Before the advent of Typekit and technologies like Cufon and sIFR, designers were stuck using only the fonts that came bundled with the average computer, so the Internet mostly looked like a gigantic Word Document written in Times New Roman and Arial.
A plain looking website is fine if it functions primarily as an information distribution platform. But if you really want your business or personal website to stand out and stay modern, few things work better and more intrinsically than an inventive and stylistic font.
The ability to successfully implement custom fonts has evolved over the years from a basic concept that didn’t really work to a seamless technology that can be added to any website.
In the late 90s, Internet Explorer began allowing custom fonts that were translated into the proprietary EOT format. The problem was that it was insanely difficult to actually put a font into the EOT format because Microsoft’s EOT tool never worked and there were licensing headaches. Designers were basically taunted by an option that remained just out of reach.
That started to change in 2007 when Apple’s Safari web browser began to support custom web fonts using traditional TrueType and OpenType formats, but with a 2 percent market share, that still meant the Internet still looked pretty uniformly bland.
In 2009 Firefox and Google’s Chrome browser finally decided to join the party and support TrueType and OpenType fonts – opening the doors to widespread font customization – but there are still lingering problems.
Licensing Speed Bumps
It’s been one year since 100 percent of the browsers finally achieved web font (aka @font-face) support, but there are still licensing problems. While there are countless fonts made by an absurdly large number of font foundries, few of them are licensed for embedding.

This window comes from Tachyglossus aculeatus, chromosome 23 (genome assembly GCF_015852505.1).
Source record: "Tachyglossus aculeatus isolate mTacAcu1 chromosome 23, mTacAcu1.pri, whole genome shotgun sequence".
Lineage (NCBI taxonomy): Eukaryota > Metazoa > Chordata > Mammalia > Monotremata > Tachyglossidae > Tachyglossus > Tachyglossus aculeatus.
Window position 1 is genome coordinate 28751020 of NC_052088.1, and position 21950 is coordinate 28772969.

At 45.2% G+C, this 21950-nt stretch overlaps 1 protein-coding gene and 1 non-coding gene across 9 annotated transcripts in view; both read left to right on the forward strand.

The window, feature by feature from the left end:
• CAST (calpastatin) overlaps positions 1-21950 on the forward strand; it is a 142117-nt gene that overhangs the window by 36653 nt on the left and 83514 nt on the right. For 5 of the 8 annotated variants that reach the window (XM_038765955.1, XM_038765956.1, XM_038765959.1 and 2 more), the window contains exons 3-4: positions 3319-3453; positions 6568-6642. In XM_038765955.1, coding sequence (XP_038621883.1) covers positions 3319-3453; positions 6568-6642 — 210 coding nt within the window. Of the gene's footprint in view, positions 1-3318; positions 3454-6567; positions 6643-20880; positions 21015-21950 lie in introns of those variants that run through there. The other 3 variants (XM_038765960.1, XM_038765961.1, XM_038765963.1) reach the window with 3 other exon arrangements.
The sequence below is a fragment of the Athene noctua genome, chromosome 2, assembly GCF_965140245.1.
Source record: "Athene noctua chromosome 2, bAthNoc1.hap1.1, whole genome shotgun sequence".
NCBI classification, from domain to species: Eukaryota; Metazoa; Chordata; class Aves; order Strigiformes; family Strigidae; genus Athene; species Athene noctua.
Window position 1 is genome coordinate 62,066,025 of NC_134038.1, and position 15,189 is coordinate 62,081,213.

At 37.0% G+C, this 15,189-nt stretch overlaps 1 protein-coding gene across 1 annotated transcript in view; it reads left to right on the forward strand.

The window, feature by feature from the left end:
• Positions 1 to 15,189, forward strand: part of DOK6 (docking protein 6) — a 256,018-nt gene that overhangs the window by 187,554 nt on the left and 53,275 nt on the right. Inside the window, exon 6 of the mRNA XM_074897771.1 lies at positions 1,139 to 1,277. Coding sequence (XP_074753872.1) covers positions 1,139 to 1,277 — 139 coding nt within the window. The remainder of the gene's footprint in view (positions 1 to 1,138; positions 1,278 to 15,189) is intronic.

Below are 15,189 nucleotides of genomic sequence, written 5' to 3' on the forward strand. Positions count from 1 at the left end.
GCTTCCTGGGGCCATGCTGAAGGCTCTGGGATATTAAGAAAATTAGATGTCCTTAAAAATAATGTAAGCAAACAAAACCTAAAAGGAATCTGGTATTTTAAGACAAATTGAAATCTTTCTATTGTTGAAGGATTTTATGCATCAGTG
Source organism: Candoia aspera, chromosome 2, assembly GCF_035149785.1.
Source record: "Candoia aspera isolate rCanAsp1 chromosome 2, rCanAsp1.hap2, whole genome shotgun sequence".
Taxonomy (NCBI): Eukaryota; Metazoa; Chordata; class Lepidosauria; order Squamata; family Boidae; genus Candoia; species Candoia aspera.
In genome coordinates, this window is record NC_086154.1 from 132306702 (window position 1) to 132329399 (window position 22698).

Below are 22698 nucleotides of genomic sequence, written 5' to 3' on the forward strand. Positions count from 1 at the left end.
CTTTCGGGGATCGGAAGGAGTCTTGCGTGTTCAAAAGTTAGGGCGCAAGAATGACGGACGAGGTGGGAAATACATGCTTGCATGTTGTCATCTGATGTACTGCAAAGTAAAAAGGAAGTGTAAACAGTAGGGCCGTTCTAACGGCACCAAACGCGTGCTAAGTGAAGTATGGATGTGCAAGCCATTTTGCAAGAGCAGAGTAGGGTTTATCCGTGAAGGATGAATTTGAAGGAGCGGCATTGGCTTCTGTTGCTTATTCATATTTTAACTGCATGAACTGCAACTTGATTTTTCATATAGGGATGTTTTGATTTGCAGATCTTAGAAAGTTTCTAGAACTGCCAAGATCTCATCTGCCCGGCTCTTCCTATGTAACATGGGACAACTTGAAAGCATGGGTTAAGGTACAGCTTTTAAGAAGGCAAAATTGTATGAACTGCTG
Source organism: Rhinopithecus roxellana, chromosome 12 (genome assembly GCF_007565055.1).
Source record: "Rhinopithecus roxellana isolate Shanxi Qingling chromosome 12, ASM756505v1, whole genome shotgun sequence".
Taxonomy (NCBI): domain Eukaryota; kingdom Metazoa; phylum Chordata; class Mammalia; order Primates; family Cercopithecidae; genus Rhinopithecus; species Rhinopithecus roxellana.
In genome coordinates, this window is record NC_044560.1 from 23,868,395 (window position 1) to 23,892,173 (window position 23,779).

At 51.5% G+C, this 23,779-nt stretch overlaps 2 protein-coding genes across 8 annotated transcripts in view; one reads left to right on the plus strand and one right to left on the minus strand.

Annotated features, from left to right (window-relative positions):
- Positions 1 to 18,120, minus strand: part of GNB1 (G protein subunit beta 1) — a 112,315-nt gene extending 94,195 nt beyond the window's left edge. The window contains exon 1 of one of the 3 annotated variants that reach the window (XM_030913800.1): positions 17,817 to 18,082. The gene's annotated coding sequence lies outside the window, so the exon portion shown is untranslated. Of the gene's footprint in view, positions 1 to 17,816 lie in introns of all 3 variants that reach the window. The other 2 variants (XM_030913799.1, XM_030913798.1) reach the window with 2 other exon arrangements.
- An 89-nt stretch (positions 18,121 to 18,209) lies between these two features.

Embedding fonts used to just mean distributing them in files like PDFs, but now it also means you can’t distribute and provide them to a website viewer. The licensing agreements for the vast majority of the fonts out there were drafted when the web didn’t even exist. So in the 80s and early 90s, only being able to use a font with the ultimate goal of printing on paper wasn’t a big deal. However, as viewing content shifted from paper to the screen, this limitation proved to be a huge stumbling block for everyone in the creative industry.
So the progress on the font front over the past year has really been made in licensing. One of the biggest advances came when Adobe approved all of their licensed fonts for web use, giving designers everywhere a grab bag of font options to immediately begin using legally.
A website called Font Squirrel popped up shortly thereafter, offering an online conversion tool that lets you convert any font that you have a license for – or any royalty free font – into a format that Safari, Chrome and Firefox can use.
You can also export the font to a format that Internet Explorer can use, finally making good on the promise of the EOT format.
The last piece of the puzzle is Typekit, which came out in September 2009. Typekit went to all the big font foundries out there and worked out licensing deals with many of them – the first big push of commercial fonts online. In other words, Typekit led the charge in updating licensing agreements from a pre-web world to the modern world.
Not only did they handle all of the licensing issues, but they also hold all of the fonts on their servers all around the world and distribute them from their end. So now designers have all these fonts to use and the licensing has been worked out. There are servers set up all over the world to distribute the fonts so the load time and performance are quick to the point where you finally don’t see delays or performance issues.
So now there really is no reason to stick with the same boring fonts website after website. There are far too many options out there and everyone has the ability to create custom fonts, so the variety can be truly endless.